A request for proposal (RFP) in the context of sales is a document issued by a company when soliciting bids for a specific product or service to meet an organizational need.
The RFP sits at the core of any procurement process, especially in complex or large-scale purchases, and typically includes a statement of requirements that will need to be met by prospective respondents who wish to make a bid for that company’s business. The RFP should also include:
- A detailed overview of the company issuing the RFP and its goals for the project or purchase to provide potential bidders with context.
- Guidelines and instructions on how and when to submit proposals, key deadlines, format requirements, and any necessary paperwork that must be submitted.
- An outline of how proposals will be evaluated and any criteria that vendors will be assessed against, such as price, expertise, and track record.
- RFPs may also specify the budget the issuing organization is working with or ask vendors to provide pricing in their proposals.
The process of completing a proposal has changed over the years, with businesses taking a software and AI-driven approach to RFP automation.
RFP Evaluation Criteria
Request for proposal (RFP) evaluation criteria refers to the specific standards or benchmarks that an organization uses to assess, compare, and score vendor proposals received in response to a request for proposal.
RFP evaluation criteria are important because they reflect the needs of the company that issued the RFP and are used to objectively evaluate the strengths and weaknesses of each proposal in a way that’s fair and structured.
Examples of evaluation criteria might include:
- Cost—This is, perhaps understandably, often a primary factor and involves looking at the total cost of ownership including initial capital outlay, implementation costs, and ongoing upkeep.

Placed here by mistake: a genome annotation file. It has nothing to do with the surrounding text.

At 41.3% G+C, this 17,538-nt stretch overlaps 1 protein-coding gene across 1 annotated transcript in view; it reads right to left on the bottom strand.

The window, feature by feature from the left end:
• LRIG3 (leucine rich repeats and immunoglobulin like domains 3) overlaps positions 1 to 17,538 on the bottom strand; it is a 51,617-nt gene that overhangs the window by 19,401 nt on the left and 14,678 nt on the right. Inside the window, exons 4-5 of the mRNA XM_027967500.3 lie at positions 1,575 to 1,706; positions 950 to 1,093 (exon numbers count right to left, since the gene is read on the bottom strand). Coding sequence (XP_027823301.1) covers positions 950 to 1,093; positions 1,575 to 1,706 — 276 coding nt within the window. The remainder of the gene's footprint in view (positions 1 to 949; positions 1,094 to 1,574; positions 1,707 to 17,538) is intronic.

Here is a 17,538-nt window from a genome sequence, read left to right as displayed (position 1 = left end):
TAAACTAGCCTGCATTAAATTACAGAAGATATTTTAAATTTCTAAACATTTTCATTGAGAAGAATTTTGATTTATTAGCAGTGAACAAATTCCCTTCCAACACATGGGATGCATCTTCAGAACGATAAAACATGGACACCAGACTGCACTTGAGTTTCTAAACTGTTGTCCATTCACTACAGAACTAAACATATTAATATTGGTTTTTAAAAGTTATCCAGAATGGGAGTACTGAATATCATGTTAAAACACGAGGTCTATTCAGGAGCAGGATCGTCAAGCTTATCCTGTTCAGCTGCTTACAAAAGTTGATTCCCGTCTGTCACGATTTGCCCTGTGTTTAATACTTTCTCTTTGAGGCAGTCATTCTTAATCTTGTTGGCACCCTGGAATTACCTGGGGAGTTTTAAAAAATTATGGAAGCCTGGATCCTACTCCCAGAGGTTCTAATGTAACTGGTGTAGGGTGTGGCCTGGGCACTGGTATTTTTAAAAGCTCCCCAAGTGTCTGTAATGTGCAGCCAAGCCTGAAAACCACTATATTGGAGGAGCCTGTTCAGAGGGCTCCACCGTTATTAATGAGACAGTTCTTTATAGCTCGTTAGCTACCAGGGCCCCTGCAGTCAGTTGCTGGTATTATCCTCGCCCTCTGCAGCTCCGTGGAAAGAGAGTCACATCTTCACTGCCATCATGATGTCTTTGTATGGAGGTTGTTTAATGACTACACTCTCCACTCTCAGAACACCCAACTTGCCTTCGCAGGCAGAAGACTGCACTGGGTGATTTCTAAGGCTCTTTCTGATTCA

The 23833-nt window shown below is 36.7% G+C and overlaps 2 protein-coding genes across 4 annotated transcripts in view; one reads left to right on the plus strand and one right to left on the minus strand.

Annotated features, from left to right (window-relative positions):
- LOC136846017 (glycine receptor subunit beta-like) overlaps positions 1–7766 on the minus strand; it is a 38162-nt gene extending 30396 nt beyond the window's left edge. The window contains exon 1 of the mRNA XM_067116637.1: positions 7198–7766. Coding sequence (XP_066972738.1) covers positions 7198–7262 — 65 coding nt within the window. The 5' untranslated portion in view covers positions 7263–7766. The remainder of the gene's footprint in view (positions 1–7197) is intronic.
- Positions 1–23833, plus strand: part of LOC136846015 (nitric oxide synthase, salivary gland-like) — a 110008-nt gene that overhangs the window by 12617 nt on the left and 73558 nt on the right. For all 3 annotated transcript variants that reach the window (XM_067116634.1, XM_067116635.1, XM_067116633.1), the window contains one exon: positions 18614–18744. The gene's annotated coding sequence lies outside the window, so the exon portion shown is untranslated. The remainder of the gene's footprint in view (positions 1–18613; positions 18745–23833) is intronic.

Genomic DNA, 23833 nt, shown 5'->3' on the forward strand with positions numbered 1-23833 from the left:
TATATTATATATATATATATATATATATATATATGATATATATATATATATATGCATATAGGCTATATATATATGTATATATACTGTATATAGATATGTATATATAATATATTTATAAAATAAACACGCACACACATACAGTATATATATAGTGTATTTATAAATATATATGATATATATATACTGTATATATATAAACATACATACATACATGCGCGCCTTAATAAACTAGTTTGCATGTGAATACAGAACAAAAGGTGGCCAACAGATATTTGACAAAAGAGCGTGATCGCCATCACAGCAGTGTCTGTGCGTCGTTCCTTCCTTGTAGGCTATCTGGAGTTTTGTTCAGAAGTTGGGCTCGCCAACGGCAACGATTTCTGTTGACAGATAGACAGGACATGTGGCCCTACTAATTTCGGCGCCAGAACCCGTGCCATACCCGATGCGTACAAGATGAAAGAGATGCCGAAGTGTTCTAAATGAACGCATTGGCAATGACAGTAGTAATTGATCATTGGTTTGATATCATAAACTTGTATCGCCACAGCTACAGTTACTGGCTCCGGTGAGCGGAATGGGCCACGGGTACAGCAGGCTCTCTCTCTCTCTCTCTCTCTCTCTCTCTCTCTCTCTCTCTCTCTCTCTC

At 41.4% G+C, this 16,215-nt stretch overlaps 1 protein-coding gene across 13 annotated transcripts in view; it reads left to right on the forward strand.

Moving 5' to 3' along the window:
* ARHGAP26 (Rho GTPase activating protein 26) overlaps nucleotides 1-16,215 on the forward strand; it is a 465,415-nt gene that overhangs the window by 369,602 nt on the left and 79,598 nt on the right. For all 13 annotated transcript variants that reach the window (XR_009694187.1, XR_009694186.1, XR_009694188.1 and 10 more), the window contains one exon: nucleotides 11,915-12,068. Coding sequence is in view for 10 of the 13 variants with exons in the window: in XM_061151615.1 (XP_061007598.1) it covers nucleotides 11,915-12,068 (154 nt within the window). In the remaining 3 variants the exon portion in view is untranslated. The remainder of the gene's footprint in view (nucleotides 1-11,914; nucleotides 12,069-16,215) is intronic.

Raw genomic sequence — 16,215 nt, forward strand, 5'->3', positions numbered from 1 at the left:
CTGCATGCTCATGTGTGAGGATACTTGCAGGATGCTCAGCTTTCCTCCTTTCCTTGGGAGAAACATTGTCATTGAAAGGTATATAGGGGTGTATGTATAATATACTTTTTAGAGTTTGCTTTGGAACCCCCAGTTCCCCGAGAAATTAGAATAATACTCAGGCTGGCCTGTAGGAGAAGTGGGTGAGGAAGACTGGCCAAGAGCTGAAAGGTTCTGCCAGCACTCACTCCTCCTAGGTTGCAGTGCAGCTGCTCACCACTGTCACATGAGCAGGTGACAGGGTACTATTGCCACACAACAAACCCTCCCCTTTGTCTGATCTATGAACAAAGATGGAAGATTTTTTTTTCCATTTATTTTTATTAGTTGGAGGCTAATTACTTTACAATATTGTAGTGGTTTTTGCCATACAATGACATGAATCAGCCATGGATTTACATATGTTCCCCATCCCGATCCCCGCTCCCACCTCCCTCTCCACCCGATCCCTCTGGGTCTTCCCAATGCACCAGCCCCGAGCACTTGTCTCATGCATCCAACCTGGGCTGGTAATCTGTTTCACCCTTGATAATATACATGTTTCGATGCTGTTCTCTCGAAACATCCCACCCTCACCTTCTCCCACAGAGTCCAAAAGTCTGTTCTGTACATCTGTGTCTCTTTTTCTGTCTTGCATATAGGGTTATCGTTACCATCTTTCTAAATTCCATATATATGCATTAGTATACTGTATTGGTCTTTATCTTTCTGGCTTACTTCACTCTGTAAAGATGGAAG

- Quality—Assessing the overall quality and suitability of the vendor’s proposed solution ensures that it will meet the issuing company’s required specifications and standards.
- Vendor reputation—Companies might evaluate the vendor’s track record, experience in similar projects, and industry reputation.
- Delivery timeframe—For time-limited projects, issuing companies might account for how long it will take the vendor to deliver the solution.
Having clear RFP evaluation criteria helps to improve overall confidence in vendor selection and ensure high-quality responses to the RFP.
Request for Information (RFI)
A request for information (RFI) is a formal request for written information that’s submitted by buyers to suppliers and vendors.
A business will typically begin sending out RFIs in the earliest stages of procurement, well before a request for proposal (RFP) or request for quotation (RFQ) when the need for a particular product or service has been identified. The idea of submitting RFIs to various vendors is to enable information gathering about the capabilities of potential suppliers in meeting organizational requirements.
In essence, an RFI is a research tool used to inform decision-making and strategy development for future procurement activity. Responses to RFIs help buyers gain a better understanding of what’s available on the market and refine their strategy or requirements for subsequent RFP or RFQ processes in response.